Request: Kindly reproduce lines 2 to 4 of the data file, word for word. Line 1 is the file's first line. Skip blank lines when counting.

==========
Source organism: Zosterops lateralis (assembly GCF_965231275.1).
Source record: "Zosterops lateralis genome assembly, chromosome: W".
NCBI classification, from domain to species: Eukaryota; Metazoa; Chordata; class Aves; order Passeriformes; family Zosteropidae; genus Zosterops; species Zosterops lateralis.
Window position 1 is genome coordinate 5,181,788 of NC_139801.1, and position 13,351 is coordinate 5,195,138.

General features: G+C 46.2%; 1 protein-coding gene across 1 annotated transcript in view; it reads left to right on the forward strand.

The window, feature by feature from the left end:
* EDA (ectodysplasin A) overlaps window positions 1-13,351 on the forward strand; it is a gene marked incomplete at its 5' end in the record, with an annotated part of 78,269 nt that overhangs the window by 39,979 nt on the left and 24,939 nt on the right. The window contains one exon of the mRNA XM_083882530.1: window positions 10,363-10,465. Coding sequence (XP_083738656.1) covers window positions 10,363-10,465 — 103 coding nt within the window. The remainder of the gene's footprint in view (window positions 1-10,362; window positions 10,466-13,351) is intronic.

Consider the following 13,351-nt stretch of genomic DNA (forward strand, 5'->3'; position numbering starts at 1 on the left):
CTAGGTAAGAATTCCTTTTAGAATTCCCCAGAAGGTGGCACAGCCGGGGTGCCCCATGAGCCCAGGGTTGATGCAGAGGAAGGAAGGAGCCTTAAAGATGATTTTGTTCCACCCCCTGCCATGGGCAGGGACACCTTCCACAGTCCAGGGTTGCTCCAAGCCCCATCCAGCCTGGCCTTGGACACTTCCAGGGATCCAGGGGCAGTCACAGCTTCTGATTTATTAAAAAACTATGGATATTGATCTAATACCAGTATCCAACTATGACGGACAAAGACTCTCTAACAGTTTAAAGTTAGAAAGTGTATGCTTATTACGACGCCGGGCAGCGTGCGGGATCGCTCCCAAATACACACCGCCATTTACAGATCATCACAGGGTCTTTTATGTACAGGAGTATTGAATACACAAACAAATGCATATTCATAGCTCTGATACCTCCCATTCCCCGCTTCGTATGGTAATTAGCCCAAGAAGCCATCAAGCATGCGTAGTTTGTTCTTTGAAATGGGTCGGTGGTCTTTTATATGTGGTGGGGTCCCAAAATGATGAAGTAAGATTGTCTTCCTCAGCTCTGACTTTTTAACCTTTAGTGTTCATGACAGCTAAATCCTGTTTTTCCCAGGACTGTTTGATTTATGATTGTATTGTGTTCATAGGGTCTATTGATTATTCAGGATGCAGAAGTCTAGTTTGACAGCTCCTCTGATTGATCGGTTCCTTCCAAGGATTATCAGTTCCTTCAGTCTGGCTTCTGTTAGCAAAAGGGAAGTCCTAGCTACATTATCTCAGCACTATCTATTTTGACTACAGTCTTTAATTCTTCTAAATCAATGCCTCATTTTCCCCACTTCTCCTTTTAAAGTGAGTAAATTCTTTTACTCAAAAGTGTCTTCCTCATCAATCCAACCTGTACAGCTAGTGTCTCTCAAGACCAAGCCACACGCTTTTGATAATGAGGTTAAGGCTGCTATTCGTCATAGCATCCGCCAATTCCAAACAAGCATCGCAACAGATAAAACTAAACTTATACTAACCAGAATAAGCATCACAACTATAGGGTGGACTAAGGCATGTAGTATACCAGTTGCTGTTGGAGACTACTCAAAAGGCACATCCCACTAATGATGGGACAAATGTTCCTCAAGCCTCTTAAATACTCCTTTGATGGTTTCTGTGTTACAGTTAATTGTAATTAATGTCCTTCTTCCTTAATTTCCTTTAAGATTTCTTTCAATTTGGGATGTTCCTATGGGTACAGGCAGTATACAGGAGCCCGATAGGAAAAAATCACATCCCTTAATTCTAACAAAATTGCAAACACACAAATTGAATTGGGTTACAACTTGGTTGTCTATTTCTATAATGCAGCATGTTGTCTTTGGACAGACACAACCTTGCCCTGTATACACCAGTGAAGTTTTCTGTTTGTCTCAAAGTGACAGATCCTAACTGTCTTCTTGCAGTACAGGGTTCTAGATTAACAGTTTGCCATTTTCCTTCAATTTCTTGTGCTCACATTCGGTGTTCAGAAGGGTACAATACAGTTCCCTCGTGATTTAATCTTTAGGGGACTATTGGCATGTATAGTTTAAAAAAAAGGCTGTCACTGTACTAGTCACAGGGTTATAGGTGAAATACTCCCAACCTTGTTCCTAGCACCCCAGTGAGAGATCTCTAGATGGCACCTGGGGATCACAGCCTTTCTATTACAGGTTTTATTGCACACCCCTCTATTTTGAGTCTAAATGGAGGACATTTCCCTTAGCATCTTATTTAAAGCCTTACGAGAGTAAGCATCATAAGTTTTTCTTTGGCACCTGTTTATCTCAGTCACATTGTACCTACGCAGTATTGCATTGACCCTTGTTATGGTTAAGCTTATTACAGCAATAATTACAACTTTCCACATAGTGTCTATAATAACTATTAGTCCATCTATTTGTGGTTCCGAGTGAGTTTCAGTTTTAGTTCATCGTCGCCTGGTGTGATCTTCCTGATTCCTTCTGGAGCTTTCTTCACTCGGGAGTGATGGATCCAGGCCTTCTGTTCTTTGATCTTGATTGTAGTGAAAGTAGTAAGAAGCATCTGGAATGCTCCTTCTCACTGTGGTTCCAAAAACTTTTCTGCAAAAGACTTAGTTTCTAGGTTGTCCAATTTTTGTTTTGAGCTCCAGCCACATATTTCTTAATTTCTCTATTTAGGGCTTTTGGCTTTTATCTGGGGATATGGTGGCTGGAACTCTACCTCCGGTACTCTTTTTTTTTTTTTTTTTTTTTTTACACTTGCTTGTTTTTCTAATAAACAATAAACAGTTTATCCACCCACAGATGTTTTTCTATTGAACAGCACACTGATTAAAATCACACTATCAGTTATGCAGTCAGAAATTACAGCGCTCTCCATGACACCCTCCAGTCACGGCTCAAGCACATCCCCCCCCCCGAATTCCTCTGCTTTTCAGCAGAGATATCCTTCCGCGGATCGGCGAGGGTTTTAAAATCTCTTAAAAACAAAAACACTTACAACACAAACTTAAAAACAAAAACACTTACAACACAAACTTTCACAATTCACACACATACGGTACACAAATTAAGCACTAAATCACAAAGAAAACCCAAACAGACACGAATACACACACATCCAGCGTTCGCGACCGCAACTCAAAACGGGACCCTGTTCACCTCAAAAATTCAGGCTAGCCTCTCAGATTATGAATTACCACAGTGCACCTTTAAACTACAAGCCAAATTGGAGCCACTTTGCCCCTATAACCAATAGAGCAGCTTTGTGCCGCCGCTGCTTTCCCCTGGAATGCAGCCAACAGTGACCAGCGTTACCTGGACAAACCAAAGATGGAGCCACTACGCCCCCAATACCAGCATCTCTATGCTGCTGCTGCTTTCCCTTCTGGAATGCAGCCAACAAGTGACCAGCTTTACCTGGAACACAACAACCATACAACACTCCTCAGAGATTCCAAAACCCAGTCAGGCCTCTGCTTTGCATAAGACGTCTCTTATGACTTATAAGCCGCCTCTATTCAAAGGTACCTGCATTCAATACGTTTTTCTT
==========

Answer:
Source record: "Zosterops lateralis genome assembly, chromosome: W".
NCBI classification, from domain to species: Eukaryota; Metazoa; Chordata; class Aves; order Passeriformes; family Zosteropidae; genus Zosterops; species Zosterops lateralis.
Window position 1 is genome coordinate 5,181,788 of NC_139801.1, and position 13,351 is coordinate 5,195,138.